Q and A: Is it spam to have multiple domains forwarded to one site?

QuestionDear Kalena

I’m currently taking your SEO 101 class for certification.  I’ve been looking over some of the recommended reading and I am confused about something.  Can you tell me if it is SPAM if you have multiple domain names forwarded to one website?

Thanks for your assistance.


Dear Laura

No, not necessarily. It depends how they are forwarded and the original purpose of the forwarding. For example, if you have a main site e.g. site.com but also own regional domains for the site e.g. site.com.au or site.co.uk and you wish to forward people typing in those regional domains to your main domain, then that is a legitmate use of forwarding.

Same with domains for branding purposes, for example, I own both www.ask-kalena.com and www.askkalena.com but I prefer to use the first one for branding as it is easier to read the site name. However I don’t want to miss any persons who type in the second version of the domain, so I forward the latter one to the former one automatically. You’ll see if you type in the second version it will automatically redirect you to the hyphenated version. This is also a correct use of domain forwarding and the correct server redirection technique to use (not META refresh or similar).

The only time it gets spammy is if you are deliberately redirecting people from one domain to another in a direct attempt to mislead them and trick search engines, for example if you click on a domain in the search results that looks like www.baby-strollers.com and it takes you instead to a porn domain or something. Also the redirection of hundreds or thousands of domains to a single domain is likely very dodgy.

Q and A: Do Search Engine College courses have an emphasis on coding?

QuestionDear Kalena

I am a marketing person and have been working for over 10 years. I love the IT side of marketing and considering to take some of your courses to become specialized.

My concern is that it might just be a little too much on coding and I am concerned that I might find it too dry. Will this be the case or can you expect some coding but not too much with further focus and learning on picking the right key words for companies etc?. I look forward to your reply. Note, I already get your newsletter.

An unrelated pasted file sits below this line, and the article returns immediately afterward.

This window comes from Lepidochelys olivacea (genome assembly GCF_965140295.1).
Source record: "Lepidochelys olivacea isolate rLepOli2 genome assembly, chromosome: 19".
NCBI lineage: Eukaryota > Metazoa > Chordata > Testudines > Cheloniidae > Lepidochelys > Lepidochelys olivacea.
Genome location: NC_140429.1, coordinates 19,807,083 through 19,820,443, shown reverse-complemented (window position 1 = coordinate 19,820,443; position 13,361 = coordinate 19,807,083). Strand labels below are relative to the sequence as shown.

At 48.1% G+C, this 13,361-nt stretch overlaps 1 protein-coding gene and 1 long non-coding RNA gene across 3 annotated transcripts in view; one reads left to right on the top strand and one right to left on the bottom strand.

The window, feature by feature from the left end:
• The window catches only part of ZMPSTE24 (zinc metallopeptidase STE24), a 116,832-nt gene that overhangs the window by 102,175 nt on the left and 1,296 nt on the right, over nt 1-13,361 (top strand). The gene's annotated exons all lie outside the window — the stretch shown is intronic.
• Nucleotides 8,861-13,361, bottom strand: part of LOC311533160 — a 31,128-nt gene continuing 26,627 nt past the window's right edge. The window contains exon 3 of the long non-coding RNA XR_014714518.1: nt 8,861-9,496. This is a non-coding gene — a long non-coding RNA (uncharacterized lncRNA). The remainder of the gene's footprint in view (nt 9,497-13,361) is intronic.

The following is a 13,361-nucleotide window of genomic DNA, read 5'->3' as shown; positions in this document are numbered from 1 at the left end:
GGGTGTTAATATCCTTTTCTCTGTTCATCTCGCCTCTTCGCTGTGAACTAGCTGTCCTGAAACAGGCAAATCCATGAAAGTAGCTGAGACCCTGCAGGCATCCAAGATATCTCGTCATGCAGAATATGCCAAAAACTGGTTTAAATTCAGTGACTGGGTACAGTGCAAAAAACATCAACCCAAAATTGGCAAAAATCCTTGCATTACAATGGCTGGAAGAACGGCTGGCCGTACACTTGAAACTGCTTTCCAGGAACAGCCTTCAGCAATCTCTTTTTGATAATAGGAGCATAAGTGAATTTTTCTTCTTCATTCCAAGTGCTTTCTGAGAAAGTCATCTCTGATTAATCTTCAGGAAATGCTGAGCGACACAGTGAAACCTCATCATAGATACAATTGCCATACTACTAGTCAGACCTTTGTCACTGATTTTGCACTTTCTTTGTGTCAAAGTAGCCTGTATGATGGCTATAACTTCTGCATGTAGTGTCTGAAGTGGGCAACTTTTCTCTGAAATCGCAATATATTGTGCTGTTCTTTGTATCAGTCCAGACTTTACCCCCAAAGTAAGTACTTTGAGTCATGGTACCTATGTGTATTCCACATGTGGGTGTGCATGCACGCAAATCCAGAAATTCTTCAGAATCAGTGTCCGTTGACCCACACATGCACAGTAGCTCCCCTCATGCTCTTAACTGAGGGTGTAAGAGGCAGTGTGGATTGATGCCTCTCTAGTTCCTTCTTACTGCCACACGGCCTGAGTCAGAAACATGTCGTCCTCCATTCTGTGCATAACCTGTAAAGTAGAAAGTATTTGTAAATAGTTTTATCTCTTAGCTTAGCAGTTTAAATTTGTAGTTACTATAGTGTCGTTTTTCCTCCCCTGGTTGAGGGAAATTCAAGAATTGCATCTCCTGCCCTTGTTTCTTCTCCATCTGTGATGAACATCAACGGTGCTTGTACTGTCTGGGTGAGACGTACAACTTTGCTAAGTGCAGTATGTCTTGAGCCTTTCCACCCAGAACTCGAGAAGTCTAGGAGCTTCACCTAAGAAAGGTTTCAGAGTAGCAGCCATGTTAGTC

Dear Natalie

There is only a minimal amount of coding discussed in our SEO courses. SEO101 assumes zero knowledge of the topic and teaches students how to optimize a web site from start to finish, with emphasis on a holistic approach rather than just coding and design.

There are links to further HTML and coding resources if you are interested, but they are not compulsory for completion of the course. Take a look at the full lesson detail for SEO101.

My background is also marketing (I’m not a programmer) and I have written the course from this perspective, so you should find it both interesting and enjoyable. I think your idea to specialize in search engine marketing is a good one, particularly with your background. May I suggest you read my article: 11 Reasons Why You Should Consider a Job in Search Engine Marketing.

More questions? Check out our FAQs or chat to our staff via Live Help.

If you do decide to enroll with us, simply go to our order form when you’re ready.

Hope to see you in class!

Google Tackles Global Warming

No I’m not kidding.

Yesterday I made a post on SiteProNews about Google’s little-known Webmaster Help Group and included a throw-away gag about them also solving world peace and global warming while they were at it.

Anyway, Google’s anti-spam avenger (and Assistant to Matt Cutts) Adam Lasnik commented on the post and said that another branch of Google were already tackling global warming.

“Very funny”, I thought. But you could have knocked me over with a feather when I took a peek at Google.org and saw that they actually ARE working on how to solve global warming and climate change!

From the site:

“Google.org aspires to use the power of information and technology to address the global challenges of our age: climate change, poverty and emerging disease.

In collaboration with experienced partners working in each of these fields, we will invest our resources and tap the strengths of Google’s employees and global operations to advance five major initiatives: Develop Renewable Energy Cheaper Than Coal (RE<C), RechargeIT, Predict and Prevent, Inform and Empower to Improve Public Services, and Fuel the Growth of Small and Medium-Sized Enterprises.”

Now that’s what I call Philanthropy with a capital P.